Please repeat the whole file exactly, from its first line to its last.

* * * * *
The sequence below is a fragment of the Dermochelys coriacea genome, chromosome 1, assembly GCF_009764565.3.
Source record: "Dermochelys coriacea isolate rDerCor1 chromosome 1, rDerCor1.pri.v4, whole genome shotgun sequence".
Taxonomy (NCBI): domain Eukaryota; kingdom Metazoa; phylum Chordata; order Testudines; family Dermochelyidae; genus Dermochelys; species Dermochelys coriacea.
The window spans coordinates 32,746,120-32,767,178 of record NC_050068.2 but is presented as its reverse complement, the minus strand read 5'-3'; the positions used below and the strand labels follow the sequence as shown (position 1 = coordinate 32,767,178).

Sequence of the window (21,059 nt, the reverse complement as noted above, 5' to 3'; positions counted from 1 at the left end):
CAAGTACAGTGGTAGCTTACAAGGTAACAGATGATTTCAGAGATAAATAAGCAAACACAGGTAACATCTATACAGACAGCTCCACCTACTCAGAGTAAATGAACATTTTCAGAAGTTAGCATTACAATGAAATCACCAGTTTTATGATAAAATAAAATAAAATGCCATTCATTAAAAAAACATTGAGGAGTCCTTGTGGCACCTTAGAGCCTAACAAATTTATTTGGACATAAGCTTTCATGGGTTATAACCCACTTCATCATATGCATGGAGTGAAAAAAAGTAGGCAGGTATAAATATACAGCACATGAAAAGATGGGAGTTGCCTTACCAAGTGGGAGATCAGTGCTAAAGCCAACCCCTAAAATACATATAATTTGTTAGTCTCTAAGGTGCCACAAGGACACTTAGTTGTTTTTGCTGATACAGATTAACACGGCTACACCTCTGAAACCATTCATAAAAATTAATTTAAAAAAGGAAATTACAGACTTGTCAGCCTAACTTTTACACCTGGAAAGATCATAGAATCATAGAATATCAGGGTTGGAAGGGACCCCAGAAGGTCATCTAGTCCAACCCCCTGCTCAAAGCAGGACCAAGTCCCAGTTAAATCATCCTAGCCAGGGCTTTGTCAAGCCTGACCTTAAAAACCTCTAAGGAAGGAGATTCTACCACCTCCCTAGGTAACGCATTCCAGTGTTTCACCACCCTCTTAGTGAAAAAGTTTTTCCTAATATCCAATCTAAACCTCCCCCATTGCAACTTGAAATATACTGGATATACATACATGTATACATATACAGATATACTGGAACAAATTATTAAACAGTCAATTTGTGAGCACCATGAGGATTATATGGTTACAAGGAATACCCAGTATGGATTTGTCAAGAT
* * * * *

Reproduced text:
The sequence below is a fragment of the Dermochelys coriacea genome, chromosome 1, assembly GCF_009764565.3.
Source record: "Dermochelys coriacea isolate rDerCor1 chromosome 1, rDerCor1.pri.v4, whole genome shotgun sequence".
Taxonomy (NCBI): domain Eukaryota; kingdom Metazoa; phylum Chordata; order Testudines; family Dermochelyidae; genus Dermochelys; species Dermochelys coriacea.
The window spans coordinates 32,746,120-32,767,178 of record NC_050068.2 but is presented as its reverse complement, the minus strand read 5'-3'; the positions used below and the strand labels follow the sequence as shown (position 1 = coordinate 32,767,178).

Sequence of the window (21,059 nt, the reverse complement as noted above, 5' to 3'; positions counted from 1 at the left end):
CAAGTACAGTGGTAGCTTACAAGGTAACAGATGATTTCAGAGATAAATAAGCAAACACAGGTAACATCTATACAGACAGCTCCACCTACTCAGAGTAAATGAACATTTTCAGAAGTTAGCATTACAATGAAATCACCAGTTTTATGATAAAATAAAATAAAATGCCATTCATTAAAAAAACATTGAGGAGTCCTTGTGGCACCTTAGAGCCTAACAAATTTATTTGGACATAAGCTTTCATGGGTTATAACCCACTTCATCATATGCATGGAGTGAAAAAAAGTAGGCAGGTATAAATATACAGCACATGAAAAGATGGGAGTTGCCTTACCAAGTGGGAGATCAGTGCTAAAGCCAACCCCTAAAATACATATAATTTGTTAGTCTCTAAGGTGCCACAAGGACACTTAGTTGTTTTTGCTGATACAGATTAACACGGCTACACCTCTGAAACCATTCATAAAAATTAATTTAAAAAAGGAAATTACAGACTTGTCAGCCTAACTTTTACACCTGGAAAGATCATAGAATCATAGAATATCAGGGTTGGAAGGGACCCCAGAAGGTCATCTAGTCCAACCCCCTGCTCAAAGCAGGACCAAGTCCCAGTTAAATCATCCTAGCCAGGGCTTTGTCAAGCCTGACCTTAAAAACCTCTAAGGAAGGAGATTCTACCACCTCCCTAGGTAACGCATTCCAGTGTTTCACCACCCTCTTAGTGAAAAAGTTTTTCCTAATATCCAATCTAAACCTCCCCCATTGCAACTTGAAATATACTGGATATACATACATGTATACATATACAGATATACTGGAACAAATTATTAAACAGTCAATTTGTGAGCACCATGAGGATTATATGGTTACAAGGAATACCCAGTATGGATTTGTCAAGAT